I used to be the ultimate solo traveler. I had taken backpack trips, traveled to Asia, and lived abroad entirely by myself without the need of another companion. ‘It’s better this way,’ I always thought. ‘Why would I want to have to worry about someone other than myself?’ I was a strict believer that every experience traveling should be experienced alone or with someone who you weren’t super close with (the one exception being my good friend Ruth—my original roommate studying abroad in Venice). It could only set you up for arguments and resentment toward your fellow traveler.
I didn’t really start to travel consistently with someone else until my boyfriend and I got together. While we have our moments traveling when things don’t go smoothly, my perspective has been changed on solo travel and what I think about it. Here are three realizations I’ve come to while traveling with my best friend.
1. Some experiences are better alone…some are better with someone else
Recently, I went ziplining solo in Guatemala. Even though my boyfriend had come there with me and we had spent the past week together, he was not interested in plummeting from the top of the rainforest canopy. I signed up to go and thoroughly enjoyed the activity without him—he wouldn’t have been happy doing it and I wouldn’t have been happy hearing him complain. This experience was better alone, but many experiences I’ve more than enjoyed having someone along with me.
When we visited Egypt, we both were able to share our interest for the ancient culture, and visiting the temples together meant so much more than going by myself and not being able to talk about how incredible the large columns were or the preservation of the hieroglyphics. I was thrilled to have him there with me because it is a time we can talk about again and again and relive.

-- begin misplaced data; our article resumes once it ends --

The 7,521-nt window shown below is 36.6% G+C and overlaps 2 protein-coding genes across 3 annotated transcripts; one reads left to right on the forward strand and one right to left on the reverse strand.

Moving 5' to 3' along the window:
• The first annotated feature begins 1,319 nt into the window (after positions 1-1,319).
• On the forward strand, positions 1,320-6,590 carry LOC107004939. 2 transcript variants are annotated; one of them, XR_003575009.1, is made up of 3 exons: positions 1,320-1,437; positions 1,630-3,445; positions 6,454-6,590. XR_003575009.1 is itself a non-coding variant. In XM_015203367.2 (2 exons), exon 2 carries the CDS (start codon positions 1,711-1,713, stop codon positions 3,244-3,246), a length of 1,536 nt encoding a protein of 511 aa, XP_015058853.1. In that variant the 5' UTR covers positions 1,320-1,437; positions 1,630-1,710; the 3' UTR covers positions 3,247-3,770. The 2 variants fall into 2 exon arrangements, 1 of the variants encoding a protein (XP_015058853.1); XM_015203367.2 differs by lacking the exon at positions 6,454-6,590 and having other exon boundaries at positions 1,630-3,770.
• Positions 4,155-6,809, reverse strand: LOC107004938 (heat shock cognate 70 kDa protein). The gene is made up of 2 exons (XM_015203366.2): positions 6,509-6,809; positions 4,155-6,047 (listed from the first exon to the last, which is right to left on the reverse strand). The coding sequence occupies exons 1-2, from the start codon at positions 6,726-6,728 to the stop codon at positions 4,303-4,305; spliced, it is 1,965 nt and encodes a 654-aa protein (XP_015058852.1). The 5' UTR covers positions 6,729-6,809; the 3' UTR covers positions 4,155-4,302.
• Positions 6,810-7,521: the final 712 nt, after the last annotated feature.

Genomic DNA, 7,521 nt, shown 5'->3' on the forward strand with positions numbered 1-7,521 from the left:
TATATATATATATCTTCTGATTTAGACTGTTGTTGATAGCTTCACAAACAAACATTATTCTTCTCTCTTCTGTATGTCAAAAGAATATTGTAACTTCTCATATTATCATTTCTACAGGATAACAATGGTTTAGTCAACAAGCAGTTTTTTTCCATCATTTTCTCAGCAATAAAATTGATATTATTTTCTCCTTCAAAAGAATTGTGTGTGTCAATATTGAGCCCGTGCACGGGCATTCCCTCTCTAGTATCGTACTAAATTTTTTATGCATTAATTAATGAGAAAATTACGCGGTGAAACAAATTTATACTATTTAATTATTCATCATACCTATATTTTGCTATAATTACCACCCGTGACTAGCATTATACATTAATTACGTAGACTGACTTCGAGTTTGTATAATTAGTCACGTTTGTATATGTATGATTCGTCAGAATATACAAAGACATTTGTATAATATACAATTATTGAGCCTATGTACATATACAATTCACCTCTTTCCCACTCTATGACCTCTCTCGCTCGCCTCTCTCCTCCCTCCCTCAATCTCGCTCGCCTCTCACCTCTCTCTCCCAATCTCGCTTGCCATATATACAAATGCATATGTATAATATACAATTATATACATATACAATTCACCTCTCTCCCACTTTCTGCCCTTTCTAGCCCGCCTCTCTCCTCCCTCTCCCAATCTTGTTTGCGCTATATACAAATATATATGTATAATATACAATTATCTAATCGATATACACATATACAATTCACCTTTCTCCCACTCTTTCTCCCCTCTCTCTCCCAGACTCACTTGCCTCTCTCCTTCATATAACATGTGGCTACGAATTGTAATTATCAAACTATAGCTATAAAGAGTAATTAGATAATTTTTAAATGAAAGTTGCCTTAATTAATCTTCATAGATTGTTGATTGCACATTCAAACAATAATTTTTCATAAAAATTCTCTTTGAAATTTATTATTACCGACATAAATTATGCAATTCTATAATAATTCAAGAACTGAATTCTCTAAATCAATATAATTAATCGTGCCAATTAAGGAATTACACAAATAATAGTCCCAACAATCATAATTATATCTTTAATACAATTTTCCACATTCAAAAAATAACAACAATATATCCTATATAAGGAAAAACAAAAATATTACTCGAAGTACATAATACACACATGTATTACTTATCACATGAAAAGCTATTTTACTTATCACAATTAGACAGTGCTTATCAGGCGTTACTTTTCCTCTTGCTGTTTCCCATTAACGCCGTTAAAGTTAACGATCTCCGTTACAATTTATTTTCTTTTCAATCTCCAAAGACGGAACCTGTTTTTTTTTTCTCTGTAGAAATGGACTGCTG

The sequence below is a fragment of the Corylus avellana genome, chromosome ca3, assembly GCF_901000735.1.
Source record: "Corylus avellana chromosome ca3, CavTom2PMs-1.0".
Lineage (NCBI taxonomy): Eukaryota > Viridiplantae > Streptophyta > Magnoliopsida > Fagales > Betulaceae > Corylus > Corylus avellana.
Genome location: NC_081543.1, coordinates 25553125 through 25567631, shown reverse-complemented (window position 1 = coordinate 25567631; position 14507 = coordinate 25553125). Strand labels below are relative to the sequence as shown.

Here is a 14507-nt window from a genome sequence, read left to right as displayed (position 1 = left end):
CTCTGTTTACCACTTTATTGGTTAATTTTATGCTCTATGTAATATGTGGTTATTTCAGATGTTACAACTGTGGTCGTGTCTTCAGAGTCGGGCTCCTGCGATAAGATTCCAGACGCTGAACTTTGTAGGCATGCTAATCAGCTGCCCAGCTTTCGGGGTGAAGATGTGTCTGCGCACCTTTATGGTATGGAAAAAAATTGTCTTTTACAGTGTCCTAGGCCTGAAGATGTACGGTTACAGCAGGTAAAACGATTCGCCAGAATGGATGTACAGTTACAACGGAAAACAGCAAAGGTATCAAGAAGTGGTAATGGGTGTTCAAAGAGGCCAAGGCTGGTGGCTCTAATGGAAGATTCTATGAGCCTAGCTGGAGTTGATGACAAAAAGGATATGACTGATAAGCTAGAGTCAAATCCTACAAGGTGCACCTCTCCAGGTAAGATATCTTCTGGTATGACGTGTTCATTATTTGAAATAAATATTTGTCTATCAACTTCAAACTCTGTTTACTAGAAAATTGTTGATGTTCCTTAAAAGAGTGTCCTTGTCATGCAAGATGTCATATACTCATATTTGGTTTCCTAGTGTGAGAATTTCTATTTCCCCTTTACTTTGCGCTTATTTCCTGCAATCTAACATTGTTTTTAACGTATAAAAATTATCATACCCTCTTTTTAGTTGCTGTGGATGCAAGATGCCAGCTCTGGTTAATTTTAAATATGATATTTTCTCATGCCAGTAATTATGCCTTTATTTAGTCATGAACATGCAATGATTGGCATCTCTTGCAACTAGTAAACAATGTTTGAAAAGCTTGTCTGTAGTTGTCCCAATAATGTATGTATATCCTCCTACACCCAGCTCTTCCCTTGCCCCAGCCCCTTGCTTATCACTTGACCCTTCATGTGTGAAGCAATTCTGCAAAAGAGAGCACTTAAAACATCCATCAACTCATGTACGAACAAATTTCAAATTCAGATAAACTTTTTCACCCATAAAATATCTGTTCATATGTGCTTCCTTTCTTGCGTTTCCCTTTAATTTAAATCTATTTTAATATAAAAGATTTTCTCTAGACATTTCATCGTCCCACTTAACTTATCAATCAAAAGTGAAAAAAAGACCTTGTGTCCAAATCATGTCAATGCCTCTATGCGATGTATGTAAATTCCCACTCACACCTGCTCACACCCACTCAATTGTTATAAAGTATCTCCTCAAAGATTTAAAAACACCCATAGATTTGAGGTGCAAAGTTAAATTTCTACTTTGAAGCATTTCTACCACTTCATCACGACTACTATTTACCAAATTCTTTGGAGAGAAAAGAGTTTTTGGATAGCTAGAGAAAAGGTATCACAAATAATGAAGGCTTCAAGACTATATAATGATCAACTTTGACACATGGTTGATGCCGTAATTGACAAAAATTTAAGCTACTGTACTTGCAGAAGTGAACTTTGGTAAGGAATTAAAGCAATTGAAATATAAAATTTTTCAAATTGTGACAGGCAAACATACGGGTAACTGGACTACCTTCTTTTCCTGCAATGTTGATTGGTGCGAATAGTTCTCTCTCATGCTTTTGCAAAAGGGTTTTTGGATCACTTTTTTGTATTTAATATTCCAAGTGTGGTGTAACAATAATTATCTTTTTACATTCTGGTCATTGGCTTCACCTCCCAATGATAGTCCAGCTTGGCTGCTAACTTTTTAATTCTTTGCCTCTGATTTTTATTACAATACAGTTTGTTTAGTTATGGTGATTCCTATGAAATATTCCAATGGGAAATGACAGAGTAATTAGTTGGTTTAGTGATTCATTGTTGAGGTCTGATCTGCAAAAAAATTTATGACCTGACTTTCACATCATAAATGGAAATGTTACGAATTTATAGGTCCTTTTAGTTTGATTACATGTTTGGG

2. Some locales are just not safe for solo travelers
Years ago, I would have fought this point tooth and nail. While I still believe that most of the world is a playground and solo travelers should feel free to explore, there are just some spots where it is better to have someone you know and trust along for the ride. Although Sicily might not seem the most dangerous place, I was soon warned not to leave the hostel I was staying at by myself—the hostel owner had even been assaulted and almost raped and she was a local who was born and raised in Palermo.
I was able to make a good friendship with a young lady from Wales and we traveled together—but I wouldn’t have felt entirely comfortable walking around the city at night by myself.
3. Living abroad long term
Living abroad can be an entirely different experience than traveling solo for a few months (or even a few years). Living in Lucca, Italy, I had to work hard to meet people and to feel as though I had a connection with them. Even then, our friendships were always superficial to some extent because we had grown up in different cultures. As a result, much of my time there was very lonely. While I had some incredible moments living there by myself, and those moments will always be precious to me, I’m looking forward to living in Spain with my boyfriend for the next few months. Again, it’s an opportunity to make memories together. I am sure I will feel much less alone and will be more tempted to unlock the secrets of my new city of Granada with someone at my side.
Even though my perspective has altered a little bit, I still believe that solo travel is important. However, I also believe you can benefit from traveling with other. Regardless,
“The great affair is to move.” – Robert Louis Stevenson